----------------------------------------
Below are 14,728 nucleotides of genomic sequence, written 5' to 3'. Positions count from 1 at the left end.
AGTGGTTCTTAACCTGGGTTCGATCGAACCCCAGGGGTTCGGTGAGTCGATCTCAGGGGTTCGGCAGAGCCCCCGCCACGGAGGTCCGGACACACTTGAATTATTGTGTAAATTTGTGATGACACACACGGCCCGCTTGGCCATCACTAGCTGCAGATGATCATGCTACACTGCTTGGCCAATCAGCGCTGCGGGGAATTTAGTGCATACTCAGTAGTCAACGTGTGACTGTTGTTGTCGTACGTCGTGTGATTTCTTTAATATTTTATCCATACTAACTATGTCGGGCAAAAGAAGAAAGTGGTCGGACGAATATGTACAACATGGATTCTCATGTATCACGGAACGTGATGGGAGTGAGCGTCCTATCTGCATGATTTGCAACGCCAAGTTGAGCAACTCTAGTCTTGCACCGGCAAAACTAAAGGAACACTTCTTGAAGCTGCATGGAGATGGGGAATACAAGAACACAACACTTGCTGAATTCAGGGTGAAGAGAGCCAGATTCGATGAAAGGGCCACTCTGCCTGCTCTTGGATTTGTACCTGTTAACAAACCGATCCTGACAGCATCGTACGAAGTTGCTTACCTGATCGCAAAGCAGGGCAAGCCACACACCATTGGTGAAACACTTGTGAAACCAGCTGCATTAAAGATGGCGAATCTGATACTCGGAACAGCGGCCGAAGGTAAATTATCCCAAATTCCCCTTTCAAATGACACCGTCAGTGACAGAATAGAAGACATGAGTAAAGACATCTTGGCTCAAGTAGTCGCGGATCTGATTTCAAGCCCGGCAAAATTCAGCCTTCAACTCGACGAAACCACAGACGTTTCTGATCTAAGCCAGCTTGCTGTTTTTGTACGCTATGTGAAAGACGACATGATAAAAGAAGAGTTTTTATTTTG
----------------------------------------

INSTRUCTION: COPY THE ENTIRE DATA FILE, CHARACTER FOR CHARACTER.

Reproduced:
Below are 14,728 nucleotides of genomic sequence, written 5' to 3'. Positions count from 1 at the left end.
AGTGGTTCTTAACCTGGGTTCGATCGAACCCCAGGGGTTCGGTGAGTCGATCTCAGGGGTTCGGCAGAGCCCCCGCCACGGAGGTCCGGACACACTTGAATTATTGTGTAAATTTGTGATGACACACACGGCCCGCTTGGCCATCACTAGCTGCAGATGATCATGCTACACTGCTTGGCCAATCAGCGCTGCGGGGAATTTAGTGCATACTCAGTAGTCAACGTGTGACTGTTGTTGTCGTACGTCGTGTGATTTCTTTAATATTTTATCCATACTAACTATGTCGGGCAAAAGAAGAAAGTGGTCGGACGAATATGTACAACATGGATTCTCATGTATCACGGAACGTGATGGGAGTGAGCGTCCTATCTGCATGATTTGCAACGCCAAGTTGAGCAACTCTAGTCTTGCACCGGCAAAACTAAAGGAACACTTCTTGAAGCTGCATGGAGATGGGGAATACAAGAACACAACACTTGCTGAATTCAGGGTGAAGAGAGCCAGATTCGATGAAAGGGCCACTCTGCCTGCTCTTGGATTTGTACCTGTTAACAAACCGATCCTGACAGCATCGTACGAAGTTGCTTACCTGATCGCAAAGCAGGGCAAGCCACACACCATTGGTGAAACACTTGTGAAACCAGCTGCATTAAAGATGGCGAATCTGATACTCGGAACAGCGGCCGAAGGTAAATTATCCCAAATTCCCCTTTCAAATGACACCGTCAGTGACAGAATAGAAGACATGAGTAAAGACATCTTGGCTCAAGTAGTCGCGGATCTGATTTCAAGCCCGGCAAAATTCAGCCTTCAACTCGACGAAACCACAGACGTTTCTGATCTAAGCCAGCTTGCTGTTTTTGTACGCTATGTGAAAGACGACATGATAAAAGAAGAGTTTTTATTTTG